Cill Dara Shinn Féin Poblachtach

James Daly remembered

On Sunday October 31 Westmeath Republican Sinn Féin, marked the 90th anniversary of the execution on November 2 1920 of James Daly who was one of the leaders of the Connaught Rangers’ mutiny in India. The mutiny was in reaction to the war being waged by the British government on the people of Ireland.

At the parade led by a colour party and a lone piper marched from the Village Hotel min Tyrellspass to the cemetery. There the ceremony was chaired by Seosamh Ó Maoiléoin. He began by outlining the events of 1920 in Ireland in the lead up to the execution of James Daly including the death on hunger strike of the Lord Mayor of Cork Terence MacSwiney and the execution of Kevin Barry. He welcomed the niece of James Daly, Veronica Dunne, Tullamore and his grand nephews and grand nieces.

Wreaths were laid on behalf of the Daly and Maher families by Cathal Maher, Tommy Morris laid a wreath on behalf of the Republican Movement in Westmeath and Celia Conway laid a wreath on behalf of the Republican Movement.

The piper then played a lament.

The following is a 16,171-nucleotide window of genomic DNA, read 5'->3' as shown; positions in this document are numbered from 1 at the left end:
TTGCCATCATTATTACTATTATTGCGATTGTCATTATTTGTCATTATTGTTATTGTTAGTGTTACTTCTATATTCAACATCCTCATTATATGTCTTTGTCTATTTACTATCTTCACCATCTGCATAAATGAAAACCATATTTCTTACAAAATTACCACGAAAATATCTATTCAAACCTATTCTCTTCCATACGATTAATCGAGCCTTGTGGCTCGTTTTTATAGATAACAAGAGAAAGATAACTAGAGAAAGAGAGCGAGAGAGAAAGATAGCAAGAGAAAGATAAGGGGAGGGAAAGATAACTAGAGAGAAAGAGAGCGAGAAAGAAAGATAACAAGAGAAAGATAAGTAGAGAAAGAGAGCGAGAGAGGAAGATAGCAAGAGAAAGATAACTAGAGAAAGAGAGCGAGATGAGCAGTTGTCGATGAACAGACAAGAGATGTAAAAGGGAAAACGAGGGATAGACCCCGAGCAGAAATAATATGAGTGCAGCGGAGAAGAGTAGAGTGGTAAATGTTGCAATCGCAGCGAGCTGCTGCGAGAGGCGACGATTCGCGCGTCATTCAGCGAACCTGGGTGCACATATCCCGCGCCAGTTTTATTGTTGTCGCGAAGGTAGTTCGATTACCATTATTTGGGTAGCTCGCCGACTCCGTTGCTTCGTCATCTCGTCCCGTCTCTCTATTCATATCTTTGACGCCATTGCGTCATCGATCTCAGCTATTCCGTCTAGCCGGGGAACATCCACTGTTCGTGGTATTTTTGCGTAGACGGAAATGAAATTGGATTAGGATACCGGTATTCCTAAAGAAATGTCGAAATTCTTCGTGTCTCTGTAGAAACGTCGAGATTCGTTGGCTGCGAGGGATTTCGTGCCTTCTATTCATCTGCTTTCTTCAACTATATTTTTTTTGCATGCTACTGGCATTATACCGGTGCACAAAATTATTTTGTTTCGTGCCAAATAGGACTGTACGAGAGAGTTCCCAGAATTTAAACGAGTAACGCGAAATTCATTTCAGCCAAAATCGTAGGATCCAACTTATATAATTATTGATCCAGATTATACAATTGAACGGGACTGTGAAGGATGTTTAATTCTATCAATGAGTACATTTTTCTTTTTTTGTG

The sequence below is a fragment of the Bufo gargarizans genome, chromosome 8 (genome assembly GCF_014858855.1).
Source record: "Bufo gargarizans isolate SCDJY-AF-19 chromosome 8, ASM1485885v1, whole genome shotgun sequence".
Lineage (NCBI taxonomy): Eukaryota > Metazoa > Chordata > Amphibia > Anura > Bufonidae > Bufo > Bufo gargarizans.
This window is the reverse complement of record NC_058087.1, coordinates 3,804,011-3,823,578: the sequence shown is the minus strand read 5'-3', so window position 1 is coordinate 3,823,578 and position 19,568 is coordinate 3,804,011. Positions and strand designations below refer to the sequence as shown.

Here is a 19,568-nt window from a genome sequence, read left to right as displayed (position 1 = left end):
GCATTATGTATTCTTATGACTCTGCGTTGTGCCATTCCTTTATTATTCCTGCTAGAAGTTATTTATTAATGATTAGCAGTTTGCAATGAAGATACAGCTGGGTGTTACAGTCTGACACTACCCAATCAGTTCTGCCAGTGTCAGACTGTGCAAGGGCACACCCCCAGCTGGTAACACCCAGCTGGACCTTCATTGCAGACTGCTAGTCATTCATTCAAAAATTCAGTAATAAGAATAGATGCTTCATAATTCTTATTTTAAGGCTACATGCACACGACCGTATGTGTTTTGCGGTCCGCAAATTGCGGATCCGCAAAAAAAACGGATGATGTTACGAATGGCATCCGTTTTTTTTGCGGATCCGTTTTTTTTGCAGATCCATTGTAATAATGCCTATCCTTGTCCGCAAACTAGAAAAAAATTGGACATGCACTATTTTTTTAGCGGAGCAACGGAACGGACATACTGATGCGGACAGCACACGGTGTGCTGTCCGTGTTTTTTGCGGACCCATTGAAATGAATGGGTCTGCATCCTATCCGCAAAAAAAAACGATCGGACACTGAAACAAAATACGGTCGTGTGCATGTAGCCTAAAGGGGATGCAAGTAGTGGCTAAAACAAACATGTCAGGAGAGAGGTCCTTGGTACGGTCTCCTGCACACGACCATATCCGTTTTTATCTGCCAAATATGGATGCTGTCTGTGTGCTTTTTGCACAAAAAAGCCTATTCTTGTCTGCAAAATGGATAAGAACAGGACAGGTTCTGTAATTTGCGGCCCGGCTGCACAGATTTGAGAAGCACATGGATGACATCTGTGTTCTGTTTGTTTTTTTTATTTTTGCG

In his oration the President of Republican Sinn Féin Des Dalton said:

“The moral courage and sacrifice shown by James Daly and his comrades shines like a beacon light 90 years after those momentous events in Jullander and Solon in India in June and July of 1920. The leadership shown by James Daly and Joe Hawes galvanised their comrades into striking a blow for the freedom of their own land. We also remember with pride the sacrifices of Peter Sears and Patrick Smythe who died at the hands of the British army during the mutiny and who are interred in Glasnevin cemetery.

“The November 1970 edition of An Phoblacht summed up the mutiny and its place in history: ‘The men under the command of Private Hawes were as brave and as true to Ireland as any of the Wild Geese who had served in the Continental armies. Indeed they were braver because they were on their own against the full might and power of an empire. Their deed will be remembered for ever because it brought glory and fame to the land of their birth for which these men were prepared to give their all.’

“In 1920 Ireland was locked in a full scale war against the British Empire, in response to the democratic vote of the people of All-Ireland for full independence the British Government unleashed the Black-and-Tans and the Auxiliaries on the Irish people, the Lord Mayors of Cork and Limerick were murdered, towns such as Granard in Co Longford and Balbriggan in Co Dublin along with the centre of Cork city were burned by British forces. Almost 5,000 miles away in India Irishmen serving with the British army’s Connaught Rangers decided to take stand in defence of their own small nation.

“The British Government censored any news reaching Ireland or internationally.
They feared the fall-out, which would result from news of a mutiny within what they boasted , was supposedly the most highly trained and disciplined army in the world.